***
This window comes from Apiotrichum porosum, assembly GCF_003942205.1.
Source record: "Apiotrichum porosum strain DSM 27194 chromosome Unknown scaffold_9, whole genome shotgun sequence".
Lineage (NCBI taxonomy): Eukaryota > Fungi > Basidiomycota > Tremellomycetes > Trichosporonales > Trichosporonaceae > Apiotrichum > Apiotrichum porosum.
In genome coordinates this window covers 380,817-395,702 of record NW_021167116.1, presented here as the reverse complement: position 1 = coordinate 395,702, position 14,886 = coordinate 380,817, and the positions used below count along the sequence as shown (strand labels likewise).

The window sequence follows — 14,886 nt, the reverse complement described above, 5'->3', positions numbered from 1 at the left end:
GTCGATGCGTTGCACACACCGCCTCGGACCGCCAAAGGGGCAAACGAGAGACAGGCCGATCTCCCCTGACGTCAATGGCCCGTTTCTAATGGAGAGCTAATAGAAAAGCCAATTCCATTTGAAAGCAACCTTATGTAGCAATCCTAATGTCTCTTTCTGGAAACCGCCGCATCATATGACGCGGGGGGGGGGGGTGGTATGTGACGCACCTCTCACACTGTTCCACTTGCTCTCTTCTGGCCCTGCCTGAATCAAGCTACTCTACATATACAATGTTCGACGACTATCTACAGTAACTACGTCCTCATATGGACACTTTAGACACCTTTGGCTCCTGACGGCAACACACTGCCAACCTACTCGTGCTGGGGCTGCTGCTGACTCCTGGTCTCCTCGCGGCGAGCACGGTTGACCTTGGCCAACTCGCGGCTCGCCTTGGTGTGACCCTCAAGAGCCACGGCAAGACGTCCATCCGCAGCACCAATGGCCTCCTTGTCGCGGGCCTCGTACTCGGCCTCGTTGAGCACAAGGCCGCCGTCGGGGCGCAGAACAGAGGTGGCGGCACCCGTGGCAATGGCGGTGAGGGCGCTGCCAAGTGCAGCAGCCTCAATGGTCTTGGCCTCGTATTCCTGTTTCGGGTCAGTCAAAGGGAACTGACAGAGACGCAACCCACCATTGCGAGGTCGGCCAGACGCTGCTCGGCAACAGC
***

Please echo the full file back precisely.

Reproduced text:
This window comes from Apiotrichum porosum, assembly GCF_003942205.1.
Source record: "Apiotrichum porosum strain DSM 27194 chromosome Unknown scaffold_9, whole genome shotgun sequence".
Lineage (NCBI taxonomy): Eukaryota > Fungi > Basidiomycota > Tremellomycetes > Trichosporonales > Trichosporonaceae > Apiotrichum > Apiotrichum porosum.
In genome coordinates this window covers 380,817-395,702 of record NW_021167116.1, presented here as the reverse complement: position 1 = coordinate 395,702, position 14,886 = coordinate 380,817, and the positions used below count along the sequence as shown (strand labels likewise).

The window sequence follows — 14,886 nt, the reverse complement described above, 5'->3', positions numbered from 1 at the left end:
GTCGATGCGTTGCACACACCGCCTCGGACCGCCAAAGGGGCAAACGAGAGACAGGCCGATCTCCCCTGACGTCAATGGCCCGTTTCTAATGGAGAGCTAATAGAAAAGCCAATTCCATTTGAAAGCAACCTTATGTAGCAATCCTAATGTCTCTTTCTGGAAACCGCCGCATCATATGACGCGGGGGGGGGGGGTGGTATGTGACGCACCTCTCACACTGTTCCACTTGCTCTCTTCTGGCCCTGCCTGAATCAAGCTACTCTACATATACAATGTTCGACGACTATCTACAGTAACTACGTCCTCATATGGACACTTTAGACACCTTTGGCTCCTGACGGCAACACACTGCCAACCTACTCGTGCTGGGGCTGCTGCTGACTCCTGGTCTCCTCGCGGCGAGCACGGTTGACCTTGGCCAACTCGCGGCTCGCCTTGGTGTGACCCTCAAGAGCCACGGCAAGACGTCCATCCGCAGCACCAATGGCCTCCTTGTCGCGGGCCTCGTACTCGGCCTCGTTGAGCACAAGGCCGCCGTCGGGGCGCAGAACAGAGGTGGCGGCACCCGTGGCAATGGCGGTGAGGGCGCTGCCAAGTGCAGCAGCCTCAATGGTCTTGGCCTCGTATTCCTGTTTCGGGTCAGTCAAAGGGAACTGACAGAGACGCAACCCACCATTGCGAGGTCGGCCAGACGCTGCTCGGCAACAGC